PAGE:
Northern Bluet Damselfly - Enallagma cyathigerum
Order Odonata / Suborder Zygoptera
/ Family Coenagrionidae -- narrow-winged damselflies
Live adult damselflies photographed at DuPage County, Illinois, USA
Northern Bluet Damselfly
Insects | Odonata Index | Dragonflies | Damselflies | Bugs Index | Spiders

Northern bluet females usually come in two colour forms, either sharing the male’s same blue-and-black colouration (known as homeochromatic morph), or being different, typically brown to olive-coloured (known as heterochromatic morph), and therefore easily distinguishable from the male. [1]

Northern Bluet Damselfly

Damselflies complete a life cycle in one or two years. The adults mate over the shallow water, sometimes in flight but often while clinging to the exposed portions of weed beds or shoreline vegetation. Immediately after mating, the female will crawl down the vegetation, and 'into' the water to lay her eggs on the submerged portion of the vegetation. Once the eggs are laid she will crawl back up the vegetation and repeat the process. When the eggs hatch they do not go through the larva and pupa transformations. The newly hatched damsel is just a smaller version of the later immature stages. Thus they are simply called 'nymphs' until they actually hatch into adults.

The damselfly nymph is predacious. Usually it lies in wait for other aquatic bugs to get within range and then grabs them with its 'labium' which is modified lower jaw. The nymph will proceed through 10 to 12 instars, or molts, before becoming fully developed and ready to emerge as an adult. With each molt the nymph becomes somewhat darker in color. Finally the nymph will swim towards the shore and crawl into shoreline vegetation. While clinging to this vegetation the nymph's skin breaks along the wing case and out crawls a shortened version of the adult. Before taking flight, the new adult must pump body fluids into its abdomen and wings. Depending on the species, the adult will live for several weeks to several months before mating and dying.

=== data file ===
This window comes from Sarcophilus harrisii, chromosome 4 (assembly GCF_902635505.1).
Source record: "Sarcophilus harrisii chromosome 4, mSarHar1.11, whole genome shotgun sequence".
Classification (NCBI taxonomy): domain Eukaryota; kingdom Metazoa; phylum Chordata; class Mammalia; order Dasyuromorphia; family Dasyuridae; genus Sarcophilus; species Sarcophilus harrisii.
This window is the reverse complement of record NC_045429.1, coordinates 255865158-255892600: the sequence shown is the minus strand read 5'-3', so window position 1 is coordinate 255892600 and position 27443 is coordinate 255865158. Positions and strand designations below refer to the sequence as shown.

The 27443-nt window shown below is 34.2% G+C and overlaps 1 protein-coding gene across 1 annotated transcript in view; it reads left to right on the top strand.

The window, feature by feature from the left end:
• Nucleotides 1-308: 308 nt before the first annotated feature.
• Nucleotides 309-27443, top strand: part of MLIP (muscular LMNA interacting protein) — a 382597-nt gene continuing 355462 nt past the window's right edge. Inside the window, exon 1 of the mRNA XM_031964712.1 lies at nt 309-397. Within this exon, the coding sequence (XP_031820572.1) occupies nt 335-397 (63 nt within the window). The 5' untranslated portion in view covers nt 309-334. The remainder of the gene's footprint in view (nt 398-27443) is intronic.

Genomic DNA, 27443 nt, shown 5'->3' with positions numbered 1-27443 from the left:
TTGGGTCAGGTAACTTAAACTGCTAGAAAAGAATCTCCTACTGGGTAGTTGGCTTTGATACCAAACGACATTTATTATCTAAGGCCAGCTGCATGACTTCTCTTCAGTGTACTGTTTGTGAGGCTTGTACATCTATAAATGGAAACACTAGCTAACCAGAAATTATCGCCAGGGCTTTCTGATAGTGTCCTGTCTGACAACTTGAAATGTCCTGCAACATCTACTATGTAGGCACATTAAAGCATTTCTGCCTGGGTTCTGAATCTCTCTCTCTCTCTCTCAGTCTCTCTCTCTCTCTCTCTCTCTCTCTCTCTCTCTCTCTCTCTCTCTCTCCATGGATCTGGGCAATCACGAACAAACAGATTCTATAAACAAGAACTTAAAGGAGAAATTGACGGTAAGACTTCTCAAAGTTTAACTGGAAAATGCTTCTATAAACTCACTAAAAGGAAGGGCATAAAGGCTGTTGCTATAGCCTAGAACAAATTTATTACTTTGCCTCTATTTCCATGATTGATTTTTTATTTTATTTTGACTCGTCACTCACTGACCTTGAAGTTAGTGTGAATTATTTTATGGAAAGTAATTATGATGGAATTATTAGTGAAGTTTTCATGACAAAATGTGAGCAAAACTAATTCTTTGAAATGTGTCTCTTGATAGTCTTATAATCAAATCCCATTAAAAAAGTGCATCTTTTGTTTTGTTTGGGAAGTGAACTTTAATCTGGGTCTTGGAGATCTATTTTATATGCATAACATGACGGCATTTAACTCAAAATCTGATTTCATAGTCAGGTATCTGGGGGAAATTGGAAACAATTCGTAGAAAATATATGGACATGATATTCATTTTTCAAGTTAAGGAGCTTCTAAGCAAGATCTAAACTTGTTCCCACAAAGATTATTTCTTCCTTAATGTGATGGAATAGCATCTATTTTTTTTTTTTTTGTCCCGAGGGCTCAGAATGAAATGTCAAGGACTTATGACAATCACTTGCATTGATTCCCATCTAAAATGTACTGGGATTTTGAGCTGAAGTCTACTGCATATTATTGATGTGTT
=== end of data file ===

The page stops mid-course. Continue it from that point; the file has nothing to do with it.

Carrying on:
The adult has four wings that fold over the back. The male of the most common variety in the interior is blue while the female is more of a slate color. For the nymph, a fairly large and bulbous head sits on a tubular shaped body. The eyes of the damsel are fairly pronounced but not as large or pronounced as the eyes of a dragonfly nymph. The tail is three feathery looking appendages. The tail is called the "caudal lamellae" and is actually three gills at the end of the abdomen.

Order Odonata: Dragonflies and Damselflies date back 300 million years, to the Carboniferous Period of the Paleozoic Era. Today, there are about 450 North American species, and 5,000 in all. They have evolved in to highly efficient hunters; their freely moveable heads sport huge compound eyes -- in the case of the dragonfly, the eyes nearly cover the entire head -- and their sharp biting mouthparts, coupled with their four powerful, independent wings make them extremely agile flyers capable of snatching prey in midair. These insects cannot fold their wings flat against the body - dragonflies hold them straight out to the sides, damselflies hold then vertically toward the rear. Both families mate in flight and lay their eggs in or close to the water. The mating ritual involves some peculiar acrobatics called a mating "wheel."

References
  1. Klaas-Douwe B Dijkstra, Field Guide to the Dragonflies of Britain and Europe (British Wildlife Publishing, 2006).
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Order Odonata: dragonflies and damselflies date back 300 million years, to the Carboniferous Period of the Paleozoic Era. These colorful, enchanting insects are revered second only to the butterflies in the popular psyche. Explore detailed close-up photographs of live, adult dragonflies and damselflies photographed in the wild.
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